2. It is the Company’s understanding that the 13D/A was filed principally so that Mayne Pharma could be in compliance with applicable U.S. securities laws, rules and regulations. No aspect of any proposal of Mayne Pharma to the Independent Committee as described in the 13D/A (the “Initial 13D/A Proposal”) has been accepted even in concept by the Independent Committee. The Initial 13D/A Proposal was non-binding and the terms thereof were not specifically requested by the Independent Committee. The Independent Committee has been in active discussions with representatives of Mayne Pharma on a variety of related matters, and readers of the 13D/A should not infer from the filing of the 13D/A that the Initial 13D/A Proposal or any aspect thereof has been or will be accepted or approved by the Independent Committee.
3. The Independent Committee is considering all alternatives available to the Company in light of the present circumstances facing the Company with respect to the SUBA BCCNS product.
4. Neither the Company, the Board nor the Independent Committee is committing by making the foregoing disclosures to provide further public updates on the matters described herein, unless required by applicable law, rule or regulation.”
So a few thoughts immediately came to me as I read this filing. First, I think it’s quite interesting that only three of HPPI’s five Board members are part of the Independent Committee involved in the Mayne negotiations. The 2 “non-independent” Board members (Chairman of the Board E. Brendan Magrab and Director Steffan Cross) are not part of the process apparently. Why all of a sudden are just these 3 Directors involved? I’m assuming this was not the case in January 2018 when the Equity Financing with Mayne was conducted. And there was no associated filing by Mayne or HPPI then like there was this time around. Why is that? Is the company somehow feeling a bit more under the microscope now given all its past perceived conflicts and trying to keep everything above the table now given the doomsday scenario is close at hand. This aspect to all matters surrounding the license deadline with Mayne needs to be evaluated.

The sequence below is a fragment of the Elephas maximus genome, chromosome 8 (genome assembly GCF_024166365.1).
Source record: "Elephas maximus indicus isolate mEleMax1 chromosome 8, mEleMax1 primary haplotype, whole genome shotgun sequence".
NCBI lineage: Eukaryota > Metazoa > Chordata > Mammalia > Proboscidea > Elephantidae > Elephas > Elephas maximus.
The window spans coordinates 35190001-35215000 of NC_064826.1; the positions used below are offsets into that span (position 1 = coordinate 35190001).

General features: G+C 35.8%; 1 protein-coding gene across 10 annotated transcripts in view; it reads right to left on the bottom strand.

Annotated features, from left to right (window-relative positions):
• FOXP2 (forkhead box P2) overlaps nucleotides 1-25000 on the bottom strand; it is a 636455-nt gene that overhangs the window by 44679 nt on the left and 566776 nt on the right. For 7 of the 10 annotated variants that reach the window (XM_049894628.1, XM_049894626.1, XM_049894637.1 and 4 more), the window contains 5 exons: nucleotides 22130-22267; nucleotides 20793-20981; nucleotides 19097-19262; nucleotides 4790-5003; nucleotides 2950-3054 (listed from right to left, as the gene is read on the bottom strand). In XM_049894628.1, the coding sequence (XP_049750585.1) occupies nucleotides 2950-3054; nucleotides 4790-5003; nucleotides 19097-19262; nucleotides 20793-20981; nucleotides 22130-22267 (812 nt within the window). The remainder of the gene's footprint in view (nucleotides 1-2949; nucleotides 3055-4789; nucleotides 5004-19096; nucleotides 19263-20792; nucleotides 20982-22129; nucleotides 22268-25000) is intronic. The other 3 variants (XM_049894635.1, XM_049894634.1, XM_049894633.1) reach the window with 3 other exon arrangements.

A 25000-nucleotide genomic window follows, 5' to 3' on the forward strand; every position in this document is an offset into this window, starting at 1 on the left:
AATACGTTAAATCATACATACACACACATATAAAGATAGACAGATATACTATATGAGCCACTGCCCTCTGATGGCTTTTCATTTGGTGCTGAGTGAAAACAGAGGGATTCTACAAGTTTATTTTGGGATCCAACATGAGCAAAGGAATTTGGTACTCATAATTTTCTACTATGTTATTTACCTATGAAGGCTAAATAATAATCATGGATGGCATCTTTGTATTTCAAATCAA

Also, I still have to question the designation of Robert Martin as truly “independent” even though he is stated as such in SEC filings. I do find the description of Robert Martin as “disinterested with respect to Mayne Pharma” quite misleading as I just don’t think he is truly independent on this matter. Will this stand up to independent scrutiny? This also needs to be evaluated.
Furthermore, what is CEO Virca’s role at this time? He’s failed to accomplish the one objective he simply had to complete to maintain control of the single asset the company has at this time: file the SUBA-itraconazole NDA in BCCNS. Yet, he failed. What was he doing in the entire first half of 2018? At this point, I’d go so far to consider him a liability for minority shareholders. Given his current employment contract expires at 12/31/18 and he requires 60-day notice if he will not be extended into 2019, what is his status at the company?